- For a topic outline on this subject, see List of basic Argentina topics.
Argentina (Spanish: [aɾxenˈtina]), officially the Argentine Republic (Spanish: República Argentina), is a country located mostly in the southern half of South America. Sharing the bulk of the Southern Cone with Chile to the west, the country is also bordered by Bolivia and Paraguay to the north, Brazil to the northeast, Uruguay and the South Atlantic Ocean to the east, and the Drake Passage to the south. With a mainland area of 2,780,400 km2 (1,073,500 sq mi), Argentina is the eighth-largest country in the world, the fourth largest in the Americas, and the largest Spanish-speaking nation. The sovereign state is subdivided into twenty-three provinces (Spanish: provincias, singular provincia) and one autonomous city (ciudad autónoma), Buenos Aires, which is the federal capital of the nation (Spanish: Capital Federal) as decided by Congress. The provinces and the capital have their own constitutions, but exist under a federal system. Argentina claims sovereignty over part of Antarctica, the Falkland Islands (Spanish: Islas Malvinas), and South Georgia and the South Sandwich Islands.
The earliest recorded human presence in modern-day Argentina dates back to the Paleolithic period. The Inca Empire expanded to the northwest of the country in Pre-Columbian times. The country has its roots in Spanish colonization of the region during the 16th century. Argentina rose as the successor state of the Viceroyalty of the Río de la Plata, a Spanish overseas viceroyalty founded in 1776. The declaration and fight for independence (1810–1818) was followed by an extended civil war that lasted until 1861, culminating in the country's reorganization as a federation of provinces with Buenos Aires as its capital city. The country thereafter enjoyed relative peace and stability, with several waves of European immigration (mainly Italians and Spaniards) radically reshaping its cultural and demographic outlook. The almost-unparalleled increase in prosperity led to Argentina becoming the seventh wealthiest nation in the world by the early 20th century.
Following the Great Depression in the 1930s, Argentina descended into political instability and economic decline that pushed it back into underdevelopment, though it remained among the fifteen richest countries for several decades. Following the death of President Juan Perón in 1974, his widow, Isabel Martínez de Perón, ascended to the presidency. She was overthrown in 1976 by a U.S.-backed coup which installed a right-wing military dictatorship. The military government persecuted and murdered numerous political critics, activists, and leftists in the Dirty War, a period of state terrorism that lasted until the election of Raúl Alfonsín as President in 1983. Several of the junta's leaders were later convicted of their crimes and sentenced to imprisonment.
Argentina is a prominent regional power in the Southern Cone and Latin America, and retains its historic status as a middle power in international affairs. Argentina has the second largest economy in South America, the third-largest in Latin America, and membership in the G-15 and G-20 major economies. It is also a founding member of the United Nations, World Bank, World Trade Organization, Mercosur, Union of South American Nations, Community of Latin American and Caribbean States and the Organization of Ibero-American States. Despite its history of economic instability, it ranks second highest in the Human Development Index in Latin America.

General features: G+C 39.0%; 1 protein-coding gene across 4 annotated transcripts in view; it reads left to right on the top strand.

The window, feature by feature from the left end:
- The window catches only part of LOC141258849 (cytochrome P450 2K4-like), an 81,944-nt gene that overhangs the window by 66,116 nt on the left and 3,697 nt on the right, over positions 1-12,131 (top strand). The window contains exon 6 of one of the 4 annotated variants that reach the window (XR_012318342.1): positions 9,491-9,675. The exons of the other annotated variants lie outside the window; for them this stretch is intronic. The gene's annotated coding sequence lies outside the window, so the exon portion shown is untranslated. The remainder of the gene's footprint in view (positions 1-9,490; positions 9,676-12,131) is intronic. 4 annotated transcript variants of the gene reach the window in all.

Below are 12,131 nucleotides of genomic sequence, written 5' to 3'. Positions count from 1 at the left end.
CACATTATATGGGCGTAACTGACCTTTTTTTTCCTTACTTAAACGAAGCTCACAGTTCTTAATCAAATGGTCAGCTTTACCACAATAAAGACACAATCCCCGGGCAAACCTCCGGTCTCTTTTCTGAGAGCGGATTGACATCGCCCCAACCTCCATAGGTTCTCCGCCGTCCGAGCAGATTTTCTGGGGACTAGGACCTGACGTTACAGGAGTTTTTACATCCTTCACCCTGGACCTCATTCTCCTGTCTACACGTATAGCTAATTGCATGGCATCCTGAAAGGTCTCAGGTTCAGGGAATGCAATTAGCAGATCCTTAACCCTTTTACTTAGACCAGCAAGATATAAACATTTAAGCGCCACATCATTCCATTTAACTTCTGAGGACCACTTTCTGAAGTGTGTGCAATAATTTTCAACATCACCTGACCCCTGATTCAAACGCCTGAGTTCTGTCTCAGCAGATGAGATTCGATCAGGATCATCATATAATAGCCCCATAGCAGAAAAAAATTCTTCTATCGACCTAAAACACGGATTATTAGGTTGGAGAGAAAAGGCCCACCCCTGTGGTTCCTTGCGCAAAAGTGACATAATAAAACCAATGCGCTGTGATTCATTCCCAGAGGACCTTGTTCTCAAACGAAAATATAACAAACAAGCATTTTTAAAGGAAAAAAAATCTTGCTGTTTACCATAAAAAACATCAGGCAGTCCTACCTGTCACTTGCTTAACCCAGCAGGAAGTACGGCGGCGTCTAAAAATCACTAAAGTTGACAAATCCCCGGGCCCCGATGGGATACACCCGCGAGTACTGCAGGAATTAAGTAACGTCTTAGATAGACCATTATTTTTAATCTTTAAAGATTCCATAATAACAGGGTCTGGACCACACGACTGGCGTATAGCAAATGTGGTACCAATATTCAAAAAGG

Juan Martín del Potro
(Spanish pronunciation: [ˈxwan marˈtin del ˈpotɾo]
) (born 23 September 1988) is an Argentine
professional tennis player. Del Potro achieved a top 10 ranking by the Association of Tennis Professionals
for the first time on October 6, 2008. In January 2010, he reached a career-high ranking of World No. 4. Soon after attaining this ranking, however, del Potro had to withdraw from most of the tournaments in 2010 due to wrist injury, and his ranking plummeted.
He completed the second longest winning streak in 2008, and the second longest by a teenager in the Open Era, behind Rafael Nadal—with his winning sequence spanning 23 matches over five tournaments. Del Potro captured his first Grand Slam title at the 2009 US Open defeating Nadal in the semifinal, and Roger Federer in the final, becoming the first to beat both Federer and Nadal in the same Grand Slam tournament (later achieved by Novak Djokovic at the 2011 US Open). He became the second Argentine and the fifth youngest man to win the US Open title in the Open Era.
Things you can do
Did you know ...
- ...that U2 wrote the song "Mothers of the Disappeared" about the Madres de Plaza de Mayo, whose children disappeared during the Dirty War?
- ...that Nahuel Huapi National Park (pictured) is named after Nahuel Huapi Lake, with Nahuel and Huapi meaning "tiger" and "island" in the Mapuche language?
- ...that the 1957 non-fiction novel Operación Masacre by Rodolfo Walsh was published seven years before Truman Capote's In Cold Blood, which is frequently cited as creating the genre?
- ...that Papel Prensa produced 170,000 tons of newsprint for 170 dailies in 2009, accounting for 75% of the newsprint market in Argentina?
- ...that Juan Esteban Pedernera was interim President of Argentina in 1861, following the death of Santiago Derqui?
- ...that the Argentine investigative journalism TV program Periodismo para todos is censored in several Argentine provinces?
- ...that Marcelo Piñeyro's second film, Wild Horses, was the second-highest-attended film in Argentina during 1995, and was screened at the Museum of Modern Art in New York City?
- ...that authorities believe convicted fraudster Edward Porta escaped from the U.S. Penitentiary in Lee County, Virginia, apparently by walking out of its minimum security area?
Anniversaries for May 24
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